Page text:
If you’re not a Michigan football fan, you probably haven’t heard of Vada Murray, but you might have seen his picture.
It’s one of the iconic images of Michigan football, along with Tom Harmon standing in his mud-soaked, torn-apart jersey, Ol’ 98, and Desmond Howard diving to catch a touchdown against Notre Dame -- two Heisman Trophy winners, winning big games.
But the photo I’m talking about depicts Vada Murray and Tripp Welborne soaring skyward to block a field goal.
They were a kicker’s nightmare, but even when they got a hand on the ball, it simply denied their opponent three points -- not the kind of thing that wins you a Heisman Trophy or an NFL contract.
They don’t even keep records of blocked kicks.
But, over two decades later, something about that photo still resonates, perhaps because it captures their effort, their intensity, their passion – all of it spent just to give their teammates a slightly better chance for success.
There is something noble in that, and we recognize it – which is why they’ve been selling that photo at the frame store on Ann Arbor’s Main Street for years, right along side Harmon’s and Howard’s legendary poses.
Like a few other world-class athletes in town, Murray joined the Ann Arbor Police Department, where he became a respected detective. Even students he busted for hosting parties remember him fondly, which says something.
Whenever his former coach, Bo Schembechler, left town, he would tell Vada, “If anything happens to my home while I’m gone, I’m holding you personally responsible!”
Bo picked the right man. His place was safe.
Vada married Sarah, and together they had three beautiful kids. Life seemed perfect. But three years ago, while he was taking a shower, Vada noticed his left love-handle was a little bigger than his right side. They soon learned Vada, who had never smoked a cigarette in his life, had lung cancer.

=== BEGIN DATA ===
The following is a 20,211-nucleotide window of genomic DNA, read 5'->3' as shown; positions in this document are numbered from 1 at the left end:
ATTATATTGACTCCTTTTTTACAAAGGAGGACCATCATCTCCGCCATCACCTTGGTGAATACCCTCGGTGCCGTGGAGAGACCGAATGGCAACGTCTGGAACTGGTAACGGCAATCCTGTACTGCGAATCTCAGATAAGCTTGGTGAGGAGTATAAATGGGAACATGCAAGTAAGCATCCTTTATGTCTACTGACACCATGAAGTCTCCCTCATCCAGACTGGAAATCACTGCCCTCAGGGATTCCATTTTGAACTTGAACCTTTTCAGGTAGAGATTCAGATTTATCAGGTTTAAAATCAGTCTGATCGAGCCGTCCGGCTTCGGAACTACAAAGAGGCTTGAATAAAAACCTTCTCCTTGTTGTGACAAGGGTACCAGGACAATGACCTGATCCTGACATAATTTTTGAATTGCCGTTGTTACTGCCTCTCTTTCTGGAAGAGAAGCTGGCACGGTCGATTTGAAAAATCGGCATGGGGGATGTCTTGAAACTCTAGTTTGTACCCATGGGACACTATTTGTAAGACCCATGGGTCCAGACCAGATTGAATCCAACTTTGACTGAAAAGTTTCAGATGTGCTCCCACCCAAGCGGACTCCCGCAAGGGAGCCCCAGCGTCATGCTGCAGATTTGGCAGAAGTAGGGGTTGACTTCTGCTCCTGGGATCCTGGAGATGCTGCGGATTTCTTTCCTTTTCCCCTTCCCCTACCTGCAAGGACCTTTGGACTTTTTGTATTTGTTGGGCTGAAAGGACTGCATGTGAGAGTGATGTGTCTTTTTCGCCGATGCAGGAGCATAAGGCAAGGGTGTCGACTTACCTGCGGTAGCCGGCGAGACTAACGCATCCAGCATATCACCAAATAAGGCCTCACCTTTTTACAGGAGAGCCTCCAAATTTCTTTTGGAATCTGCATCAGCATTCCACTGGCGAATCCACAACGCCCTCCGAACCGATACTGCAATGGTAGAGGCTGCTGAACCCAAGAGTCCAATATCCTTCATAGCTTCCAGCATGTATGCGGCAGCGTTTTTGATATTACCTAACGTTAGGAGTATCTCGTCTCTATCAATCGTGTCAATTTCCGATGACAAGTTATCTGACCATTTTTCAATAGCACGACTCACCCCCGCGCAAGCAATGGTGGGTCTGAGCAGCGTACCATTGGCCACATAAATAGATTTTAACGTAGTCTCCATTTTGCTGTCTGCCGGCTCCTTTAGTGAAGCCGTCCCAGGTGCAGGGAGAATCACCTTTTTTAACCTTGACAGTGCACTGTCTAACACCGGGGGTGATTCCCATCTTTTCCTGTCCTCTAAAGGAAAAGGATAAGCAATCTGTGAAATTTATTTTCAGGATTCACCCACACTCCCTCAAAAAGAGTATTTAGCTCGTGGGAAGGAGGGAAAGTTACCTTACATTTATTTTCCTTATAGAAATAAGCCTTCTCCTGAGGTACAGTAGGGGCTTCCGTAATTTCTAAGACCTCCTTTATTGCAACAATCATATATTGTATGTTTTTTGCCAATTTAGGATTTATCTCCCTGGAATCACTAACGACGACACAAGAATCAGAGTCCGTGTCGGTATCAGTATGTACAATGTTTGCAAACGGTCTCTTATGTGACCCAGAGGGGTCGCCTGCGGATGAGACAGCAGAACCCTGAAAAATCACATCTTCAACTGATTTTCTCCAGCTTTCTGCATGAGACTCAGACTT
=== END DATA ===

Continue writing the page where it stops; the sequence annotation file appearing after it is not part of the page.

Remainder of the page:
When he gave a guest lecture for my students at Michigan in late 2009, he started by saying, “I’m Vada Murray, and I’m dying of cancer.”
If there’s a gutsier opening to a speech, I have not heard it. The students were rapt.
But he didn’t dwell on it. He used it to point out how, if you’re a Michigan man in good standing, your football friends will come to your aid – and that’s just what they did.
It wasn’t about football, he said, but family.
He and Sarah were surrounded by supportive people from the police department, too – but they still had to endure the occasional well-meaning but misplaced comments from people who didn’t know them well. Things like, "It will all work out." "Everything’s for the best." "God has a plan for you."
When I visited their home a few months ago, their youngest daughter was playing in Vada’s lap, their middle child had her arm around Sarah and their oldest kid was playing in the backyard with a friend.
Vada looked me in the eye and said, “If God’s plan is for me not to see my little girls grow up and walk down the aisle, you can tell God his plan sucks.”
A few weeks ago, Sarah called me and said, Vada can’t speak to your class this semester. She didn’t have to say any more. I knew what she meant.
Vada passed away on Wednesday.
But if you’re walking down Ann Arbor’s Main Street some day, doing a little window-shopping, you might want to take a moment to look at the display at the frame store.
You’ll see what a man living fully looks like.
You don’t get to see that every day.